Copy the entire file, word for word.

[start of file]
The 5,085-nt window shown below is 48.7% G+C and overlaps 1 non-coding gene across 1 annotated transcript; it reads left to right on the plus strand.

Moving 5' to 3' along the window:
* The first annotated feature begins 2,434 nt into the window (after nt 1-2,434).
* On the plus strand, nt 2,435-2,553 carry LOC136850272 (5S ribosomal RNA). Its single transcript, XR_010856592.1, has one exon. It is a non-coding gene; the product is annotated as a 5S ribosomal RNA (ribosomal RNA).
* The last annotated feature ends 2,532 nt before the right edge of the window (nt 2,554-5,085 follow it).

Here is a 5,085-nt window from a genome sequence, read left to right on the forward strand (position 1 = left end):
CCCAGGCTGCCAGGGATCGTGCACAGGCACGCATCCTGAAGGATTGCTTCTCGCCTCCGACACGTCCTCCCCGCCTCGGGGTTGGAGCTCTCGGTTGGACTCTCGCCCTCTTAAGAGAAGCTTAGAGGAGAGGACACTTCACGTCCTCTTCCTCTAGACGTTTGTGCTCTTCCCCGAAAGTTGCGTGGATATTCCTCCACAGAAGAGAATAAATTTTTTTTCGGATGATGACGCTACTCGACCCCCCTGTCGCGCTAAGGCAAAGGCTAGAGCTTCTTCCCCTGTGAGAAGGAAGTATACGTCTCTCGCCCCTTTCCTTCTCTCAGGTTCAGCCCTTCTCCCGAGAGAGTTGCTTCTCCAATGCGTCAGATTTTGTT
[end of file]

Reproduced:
The 5,085-nt window shown below is 48.7% G+C and overlaps 1 non-coding gene across 1 annotated transcript; it reads left to right on the plus strand.

Moving 5' to 3' along the window:
* The first annotated feature begins 2,434 nt into the window (after nt 1-2,434).
* On the plus strand, nt 2,435-2,553 carry LOC136850272 (5S ribosomal RNA). Its single transcript, XR_010856592.1, has one exon. It is a non-coding gene; the product is annotated as a 5S ribosomal RNA (ribosomal RNA).
* The last annotated feature ends 2,532 nt before the right edge of the window (nt 2,554-5,085 follow it).

Here is a 5,085-nt window from a genome sequence, read left to right on the forward strand (position 1 = left end):
CCCAGGCTGCCAGGGATCGTGCACAGGCACGCATCCTGAAGGATTGCTTCTCGCCTCCGACACGTCCTCCCCGCCTCGGGGTTGGAGCTCTCGGTTGGACTCTCGCCCTCTTAAGAGAAGCTTAGAGGAGAGGACACTTCACGTCCTCTTCCTCTAGACGTTTGTGCTCTTCCCCGAAAGTTGCGTGGATATTCCTCCACAGAAGAGAATAAATTTTTTTTCGGATGATGACGCTACTCGACCCCCCTGTCGCGCTAAGGCAAAGGCTAGAGCTTCTTCCCCTGTGAGAAGGAAGTATACGTCTCTCGCCCCTTTCCTTCTCTCAGGTTCAGCCCTTCTCCCGAGAGAGTTGCTTCTCCAATGCGTCAGATTTTGTT